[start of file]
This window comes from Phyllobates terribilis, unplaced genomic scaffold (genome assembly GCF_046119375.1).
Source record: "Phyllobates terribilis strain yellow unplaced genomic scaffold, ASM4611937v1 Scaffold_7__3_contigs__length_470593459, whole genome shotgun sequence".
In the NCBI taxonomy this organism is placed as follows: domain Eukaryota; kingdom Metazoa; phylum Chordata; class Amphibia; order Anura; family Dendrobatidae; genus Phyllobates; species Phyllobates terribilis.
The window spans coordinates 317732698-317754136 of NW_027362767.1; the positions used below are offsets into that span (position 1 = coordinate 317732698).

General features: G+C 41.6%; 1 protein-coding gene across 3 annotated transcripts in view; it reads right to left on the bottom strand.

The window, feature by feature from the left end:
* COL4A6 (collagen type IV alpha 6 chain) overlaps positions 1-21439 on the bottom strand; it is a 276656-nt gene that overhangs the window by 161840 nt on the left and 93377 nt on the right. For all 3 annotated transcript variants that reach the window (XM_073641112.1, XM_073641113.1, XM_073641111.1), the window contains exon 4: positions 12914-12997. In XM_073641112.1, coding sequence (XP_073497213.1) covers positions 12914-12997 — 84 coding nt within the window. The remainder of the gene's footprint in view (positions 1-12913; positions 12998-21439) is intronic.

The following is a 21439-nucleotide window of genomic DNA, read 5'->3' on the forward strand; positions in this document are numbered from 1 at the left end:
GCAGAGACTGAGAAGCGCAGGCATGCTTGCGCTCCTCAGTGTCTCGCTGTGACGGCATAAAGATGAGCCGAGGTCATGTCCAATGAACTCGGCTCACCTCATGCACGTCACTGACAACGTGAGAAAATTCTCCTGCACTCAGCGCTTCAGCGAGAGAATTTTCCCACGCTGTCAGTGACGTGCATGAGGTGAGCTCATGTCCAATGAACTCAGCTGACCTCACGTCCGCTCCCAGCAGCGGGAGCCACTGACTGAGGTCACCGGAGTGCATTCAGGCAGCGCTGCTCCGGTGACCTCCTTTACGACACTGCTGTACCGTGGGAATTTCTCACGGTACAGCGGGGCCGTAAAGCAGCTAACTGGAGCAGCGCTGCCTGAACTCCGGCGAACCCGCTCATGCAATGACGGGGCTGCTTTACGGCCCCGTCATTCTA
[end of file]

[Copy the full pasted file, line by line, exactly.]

This window comes from Phyllobates terribilis, unplaced genomic scaffold (genome assembly GCF_046119375.1).
Source record: "Phyllobates terribilis strain yellow unplaced genomic scaffold, ASM4611937v1 Scaffold_7__3_contigs__length_470593459, whole genome shotgun sequence".
In the NCBI taxonomy this organism is placed as follows: domain Eukaryota; kingdom Metazoa; phylum Chordata; class Amphibia; order Anura; family Dendrobatidae; genus Phyllobates; species Phyllobates terribilis.
The window spans coordinates 317732698-317754136 of NW_027362767.1; the positions used below are offsets into that span (position 1 = coordinate 317732698).

General features: G+C 41.6%; 1 protein-coding gene across 3 annotated transcripts in view; it reads right to left on the bottom strand.

The window, feature by feature from the left end:
* COL4A6 (collagen type IV alpha 6 chain) overlaps positions 1-21439 on the bottom strand; it is a 276656-nt gene that overhangs the window by 161840 nt on the left and 93377 nt on the right. For all 3 annotated transcript variants that reach the window (XM_073641112.1, XM_073641113.1, XM_073641111.1), the window contains exon 4: positions 12914-12997. In XM_073641112.1, coding sequence (XP_073497213.1) covers positions 12914-12997 — 84 coding nt within the window. The remainder of the gene's footprint in view (positions 1-12913; positions 12998-21439) is intronic.

The following is a 21439-nucleotide window of genomic DNA, read 5'->3' on the forward strand; positions in this document are numbered from 1 at the left end:
GCAGAGACTGAGAAGCGCAGGCATGCTTGCGCTCCTCAGTGTCTCGCTGTGACGGCATAAAGATGAGCCGAGGTCATGTCCAATGAACTCGGCTCACCTCATGCACGTCACTGACAACGTGAGAAAATTCTCCTGCACTCAGCGCTTCAGCGAGAGAATTTTCCCACGCTGTCAGTGACGTGCATGAGGTGAGCTCATGTCCAATGAACTCAGCTGACCTCACGTCCGCTCCCAGCAGCGGGAGCCACTGACTGAGGTCACCGGAGTGCATTCAGGCAGCGCTGCTCCGGTGACCTCCTTTACGACACTGCTGTACCGTGGGAATTTCTCACGGTACAGCGGGGCCGTAAAGCAGCTAACTGGAGCAGCGCTGCCTGAACTCCGGCGAACCCGCTCATGCAATGACGGGGCTGCTTTACGGCCCCGTCATTCTA